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Like its source material, “Heathers: The Musical” is a bleak, politically incorrect, snarkfest set in an upscale Ohio high school. At the top of the student caste system are the infamous Heathers (played by Emma Kron-Deacon, Kylie Densmore and Taylor Rupp), a trio of beautiful but malicious seniors who act as judge and jury over anyone they deem unworthy — which is basically everyone else. After Veronica Sawyer (Ellie Weise) is exiled from the Heathers after brief membership in the clique, she seeks justice with the help of her new friend, J.D. (Adam Woolsey). Veronica slowly discovers that J.D. has a more deadly plan for fixing the school’s bullying problems.
“Heathers” is definitely a period piece, and the production elements work best when planted in that decade. Thankfully, the script is not a carbon copy of the film. The music, lyrics and book by Laurence O’Keefe and Kevin Murphy allow space for songs while still retaining most of the film’s best lines, like “Bulimia is so ‘87”. The eye-popping costumes, designed by Morgan and Shannon Bowen, perfectly captured the color and style of the decade while clearly denoting the characters and their place in the social pecking order. And the best songs — sharply directed by John Dale Smith and choreographed by Karyn Perry — sound like pop music from the ‘80s. Like any good period piece, the decade appropriate nods help the story and characters feel authentic without seeming dated. Other production elements, including the set and lighting design by Nick Eaton, are simple yet effective.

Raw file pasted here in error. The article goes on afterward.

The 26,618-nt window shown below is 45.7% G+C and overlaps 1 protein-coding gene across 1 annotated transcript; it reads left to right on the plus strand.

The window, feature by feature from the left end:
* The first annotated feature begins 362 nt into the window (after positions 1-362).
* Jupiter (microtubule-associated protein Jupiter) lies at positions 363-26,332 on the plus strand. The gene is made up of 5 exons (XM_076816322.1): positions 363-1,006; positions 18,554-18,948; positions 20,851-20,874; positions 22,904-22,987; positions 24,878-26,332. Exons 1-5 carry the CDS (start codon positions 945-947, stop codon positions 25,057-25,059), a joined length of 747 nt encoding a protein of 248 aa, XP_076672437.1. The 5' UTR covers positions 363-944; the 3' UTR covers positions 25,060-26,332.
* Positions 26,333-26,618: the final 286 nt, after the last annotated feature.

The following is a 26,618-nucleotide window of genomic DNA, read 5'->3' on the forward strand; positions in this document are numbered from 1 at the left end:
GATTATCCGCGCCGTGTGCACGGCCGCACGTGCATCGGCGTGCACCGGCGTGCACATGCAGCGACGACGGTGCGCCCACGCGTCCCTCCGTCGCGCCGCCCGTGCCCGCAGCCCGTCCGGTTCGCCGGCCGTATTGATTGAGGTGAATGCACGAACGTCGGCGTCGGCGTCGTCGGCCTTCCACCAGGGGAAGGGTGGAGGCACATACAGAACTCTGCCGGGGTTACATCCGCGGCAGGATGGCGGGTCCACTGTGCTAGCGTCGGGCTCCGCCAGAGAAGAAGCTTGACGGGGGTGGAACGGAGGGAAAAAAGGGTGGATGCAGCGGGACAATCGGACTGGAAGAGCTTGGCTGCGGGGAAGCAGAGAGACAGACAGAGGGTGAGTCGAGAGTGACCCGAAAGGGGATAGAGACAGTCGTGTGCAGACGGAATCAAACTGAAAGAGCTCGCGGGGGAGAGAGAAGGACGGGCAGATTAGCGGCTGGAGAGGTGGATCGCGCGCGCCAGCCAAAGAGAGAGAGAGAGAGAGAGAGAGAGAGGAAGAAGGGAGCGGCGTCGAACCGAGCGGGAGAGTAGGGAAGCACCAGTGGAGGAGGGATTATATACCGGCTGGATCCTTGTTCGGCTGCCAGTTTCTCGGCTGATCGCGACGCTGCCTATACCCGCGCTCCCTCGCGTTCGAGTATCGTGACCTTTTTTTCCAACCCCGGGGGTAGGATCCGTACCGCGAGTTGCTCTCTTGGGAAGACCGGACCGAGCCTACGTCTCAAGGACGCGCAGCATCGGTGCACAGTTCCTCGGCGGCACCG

The cast, directed with “low budget” innovation and professional polish by Blake Bowen, is superb, with finely tuned character details that make the audience love even the most despicable villains. Kron-Dea-con, Densmore and Rupp are deliciously daft and malicious as the Heathers. Zach Riley and Brian Farnham, as Ram Sweeney and Kurt Kelly, respectively, are the funniest jocks/bullies/miscreants you will ever see on stage. With a level of gleeful stupidity that is downright infectious, this “Beavis and Butthead”-style pair make every scene their own. “Blue,” their song about relieving their sexual tension, is a first act highlight, as is their slow motion fight with J.D. (choreographed by Curran Jacobs). Fortunately, the script allows the characters life even after their physical deaths, providing some of the best moments for Riley, Farnham and Kron-Deacon.
Weise is strongest as an actress, powered by Wynona Ryder-level spunk. Her chemistry with J.D. lights the stage. Woolsey might not pass as a high-schooler as easily as Weise, but his strong face and dark eyebrows are the perfect tools to convey J.D.’s nihilistic “fight fire with fire” attitude. Weise is not as experienced a singer as Woolsey, and she consistently struggled with her high notes, but her character is pitch perfect.
Featured actors Teriah Flemming as Martha “Dump Truck” Dunnstock, Laura Croff as Mrs. Flemming and Joe Quick as Ram’s father each get solo songs and do not disappoint. Croff delivers her Act II showstopper, “Shine a Light,” resplendent in a sparkly vest, and Quick shines in his musical eulogy, “My Dead Gay Son”. But Flemming’s melancholy “Kindergarten Boyfriend” beautifully sums up the show’s theme: Some people get really mean when they grow up. Fortunately for audiences, watching that meanness is a joy.
“Heathers – The Musical”
Peppermint Creek Theatre Co. 8 p.m. Thursday, Feb. 16-Saturday, Feb. 18; 2 p.m. Sunday, Feb. 19 $20/$17 students and seniors Miller Performing Arts Center 6025 Curry Lane, Lansing (517) 927-3016, peppermintcreek.org